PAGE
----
[Critical race theory] supporters deploy a series of euphemisms to describe critical race theory, including “equity,” “social justice,” “diversity and inclusion” and “culturally responsive teaching.”
Critical race theorists, masters of language construction, realize that “neo-Marxism” would be a hard sell. Equity, on the other hand, sounds nonthreatening and is easily confused with the American principle of equality. But the distinction is vast and important. Indeed, critical race theorists explicitly reject equality — the principle proclaimed in the Declaration of Independence, defended in the Civil War and codified into law with the 14th and 15th Amendments, the Civil Rights Act of 1964 and the Voting Rights Act of 1965. To them, equality represents “mere nondiscrimination” and provides “camouflage” for white supremacy, patriarchy and oppression…
No longer simply an academic matter, critical race theory has become a tool of political power. To borrow a phrase from the Marxist theoretician Antonio Gramsci, it is fast achieving cultural hegemony in America’s public institutions. It is driving the vast machinery of the state and society. If we want to succeed in opposing it, we must address it politically at every level.
Critical race theorists must be confronted with and forced to speak to the facts. Do they support public schools separating first-graders into groups of “oppressors” and “oppressed”? Do they support mandatory curricula teaching that “all white people play a part in perpetuating systemic racism”? Do they support public schools instructing white parents to become “white traitors” and advocate for “white abolition”? Do they want those who work in government to be required to undergo this kind of re-education? How about managers and workers in corporate America? How about the men and women in our military?
How about every one of us?Christopher F. Rufo; senior fellow at the Manhattan Institute.
CRT would substitute “naming one’s own reality” for rational analysis. It teaches that civil rights legislation was passed more for Cold War propaganda purposes than to alleviate racial discrimination, that only members of a minority have the authority and ability to speak about racism, that the racial neutrality of law is false, and that our system can’t redress certain types of racial wrongs. It tears down without providing answers.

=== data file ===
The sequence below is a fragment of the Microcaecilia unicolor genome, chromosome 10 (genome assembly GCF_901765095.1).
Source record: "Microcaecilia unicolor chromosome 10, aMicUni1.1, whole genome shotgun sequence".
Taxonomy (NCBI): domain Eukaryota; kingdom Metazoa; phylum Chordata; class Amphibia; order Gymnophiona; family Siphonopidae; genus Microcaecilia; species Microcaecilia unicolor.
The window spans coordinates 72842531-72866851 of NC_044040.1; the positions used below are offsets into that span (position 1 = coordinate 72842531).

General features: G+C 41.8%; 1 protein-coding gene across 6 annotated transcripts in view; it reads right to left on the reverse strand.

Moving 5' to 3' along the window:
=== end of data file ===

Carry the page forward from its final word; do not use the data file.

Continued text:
CRT writings advocate the view that separation and reparations should be a form of foreign aid for black nationalists. Some CRT writers even say that being white is a form of property that whites alone possess, that the white skin of some Americans is like owning a piece of property making achieving the American Dream more likely than white.
CRT’s call for “equity” doesn’t sound threatening because it sounds like “equality,” but there is a huge difference. Equality of opportunity is very different from “equity.” Equality of opportunity means that all have a chance to succeed. CRT “equity” means that everyone gets equal rewards. Note the Marxist tones. Equality to CRT theorists is “mere nondiscrimination” and provides cover for white supremacy, patriarchy and oppression…
CRT advocates ridicule “equal opportunity” that inspires much liberal political and economic thought. They say that there is no such thing and that “merit” is a racist construct to keep white people in control. Thus, students shouldn’t see their academic grades penalized for disrupting class or turning in tardy work or not at all. Traditional measures of merit such as grades or test scores are racist, too, because they don’t produce “equitable” outcomes.
Ultimately, CRT reinforces group stereotypes, shames meaningful dialogue, and worsens race relations… CRT has the opposite effect of achieving racial harmony. It leads us to worse race relations, not better.Dr. Greg Ganske; retired surgeon and Republican member of Congress from Iowa from 1995 to 2002. (Published in the Des Moines Register)